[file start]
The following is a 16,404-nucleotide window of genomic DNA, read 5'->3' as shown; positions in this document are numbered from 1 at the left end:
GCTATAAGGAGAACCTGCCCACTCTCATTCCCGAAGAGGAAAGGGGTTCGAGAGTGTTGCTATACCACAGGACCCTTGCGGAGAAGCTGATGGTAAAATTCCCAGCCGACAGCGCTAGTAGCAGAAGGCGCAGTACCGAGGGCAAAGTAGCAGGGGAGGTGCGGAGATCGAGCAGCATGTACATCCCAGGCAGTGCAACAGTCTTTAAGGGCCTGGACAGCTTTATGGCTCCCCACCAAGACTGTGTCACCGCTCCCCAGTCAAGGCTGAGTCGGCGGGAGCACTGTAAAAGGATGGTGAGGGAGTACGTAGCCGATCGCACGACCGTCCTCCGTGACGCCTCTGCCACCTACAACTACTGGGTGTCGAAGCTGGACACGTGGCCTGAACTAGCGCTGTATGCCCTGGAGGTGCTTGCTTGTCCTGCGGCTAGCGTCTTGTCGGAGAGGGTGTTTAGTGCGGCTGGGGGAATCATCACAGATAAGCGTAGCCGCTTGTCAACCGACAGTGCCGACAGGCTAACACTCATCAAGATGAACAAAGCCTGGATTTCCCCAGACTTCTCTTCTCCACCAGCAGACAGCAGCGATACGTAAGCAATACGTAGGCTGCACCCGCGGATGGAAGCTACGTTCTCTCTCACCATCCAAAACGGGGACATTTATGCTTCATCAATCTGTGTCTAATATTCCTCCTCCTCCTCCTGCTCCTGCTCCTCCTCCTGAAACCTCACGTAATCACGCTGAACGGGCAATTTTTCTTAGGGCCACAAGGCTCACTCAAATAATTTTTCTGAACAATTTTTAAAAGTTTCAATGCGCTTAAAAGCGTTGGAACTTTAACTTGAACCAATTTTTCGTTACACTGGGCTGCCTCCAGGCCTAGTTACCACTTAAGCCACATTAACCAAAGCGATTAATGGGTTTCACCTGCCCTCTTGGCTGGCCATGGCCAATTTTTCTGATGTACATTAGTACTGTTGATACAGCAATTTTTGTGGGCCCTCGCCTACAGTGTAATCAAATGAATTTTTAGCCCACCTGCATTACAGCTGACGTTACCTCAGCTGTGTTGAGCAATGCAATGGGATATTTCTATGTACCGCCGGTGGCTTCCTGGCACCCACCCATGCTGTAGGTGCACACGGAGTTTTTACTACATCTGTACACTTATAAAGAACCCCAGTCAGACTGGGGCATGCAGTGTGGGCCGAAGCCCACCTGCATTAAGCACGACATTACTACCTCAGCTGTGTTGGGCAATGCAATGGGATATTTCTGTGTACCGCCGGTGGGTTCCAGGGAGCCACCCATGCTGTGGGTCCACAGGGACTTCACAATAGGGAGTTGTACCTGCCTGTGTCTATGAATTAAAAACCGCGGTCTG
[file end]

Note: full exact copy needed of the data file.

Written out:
The following is a 16,404-nucleotide window of genomic DNA, read 5'->3' as shown; positions in this document are numbered from 1 at the left end:
GCTATAAGGAGAACCTGCCCACTCTCATTCCCGAAGAGGAAAGGGGTTCGAGAGTGTTGCTATACCACAGGACCCTTGCGGAGAAGCTGATGGTAAAATTCCCAGCCGACAGCGCTAGTAGCAGAAGGCGCAGTACCGAGGGCAAAGTAGCAGGGGAGGTGCGGAGATCGAGCAGCATGTACATCCCAGGCAGTGCAACAGTCTTTAAGGGCCTGGACAGCTTTATGGCTCCCCACCAAGACTGTGTCACCGCTCCCCAGTCAAGGCTGAGTCGGCGGGAGCACTGTAAAAGGATGGTGAGGGAGTACGTAGCCGATCGCACGACCGTCCTCCGTGACGCCTCTGCCACCTACAACTACTGGGTGTCGAAGCTGGACACGTGGCCTGAACTAGCGCTGTATGCCCTGGAGGTGCTTGCTTGTCCTGCGGCTAGCGTCTTGTCGGAGAGGGTGTTTAGTGCGGCTGGGGGAATCATCACAGATAAGCGTAGCCGCTTGTCAACCGACAGTGCCGACAGGCTAACACTCATCAAGATGAACAAAGCCTGGATTTCCCCAGACTTCTCTTCTCCACCAGCAGACAGCAGCGATACGTAAGCAATACGTAGGCTGCACCCGCGGATGGAAGCTACGTTCTCTCTCACCATCCAAAACGGGGACATTTATGCTTCATCAATCTGTGTCTAATATTCCTCCTCCTCCTCCTGCTCCTGCTCCTCCTCCTGAAACCTCACGTAATCACGCTGAACGGGCAATTTTTCTTAGGGCCACAAGGCTCACTCAAATAATTTTTCTGAACAATTTTTAAAAGTTTCAATGCGCTTAAAAGCGTTGGAACTTTAACTTGAACCAATTTTTCGTTACACTGGGCTGCCTCCAGGCCTAGTTACCACTTAAGCCACATTAACCAAAGCGATTAATGGGTTTCACCTGCCCTCTTGGCTGGCCATGGCCAATTTTTCTGATGTACATTAGTACTGTTGATACAGCAATTTTTGTGGGCCCTCGCCTACAGTGTAATCAAATGAATTTTTAGCCCACCTGCATTACAGCTGACGTTACCTCAGCTGTGTTGAGCAATGCAATGGGATATTTCTATGTACCGCCGGTGGCTTCCTGGCACCCACCCATGCTGTAGGTGCACACGGAGTTTTTACTACATCTGTACACTTATAAAGAACCCCAGTCAGACTGGGGCATGCAGTGTGGGCCGAAGCCCACCTGCATTAAGCACGACATTACTACCTCAGCTGTGTTGGGCAATGCAATGGGATATTTCTGTGTACCGCCGGTGGGTTCCAGGGAGCCACCCATGCTGTGGGTCCACAGGGACTTCACAATAGGGAGTTGTACCTGCCTGTGTCTATGAATTAAAAACCGCGGTCTG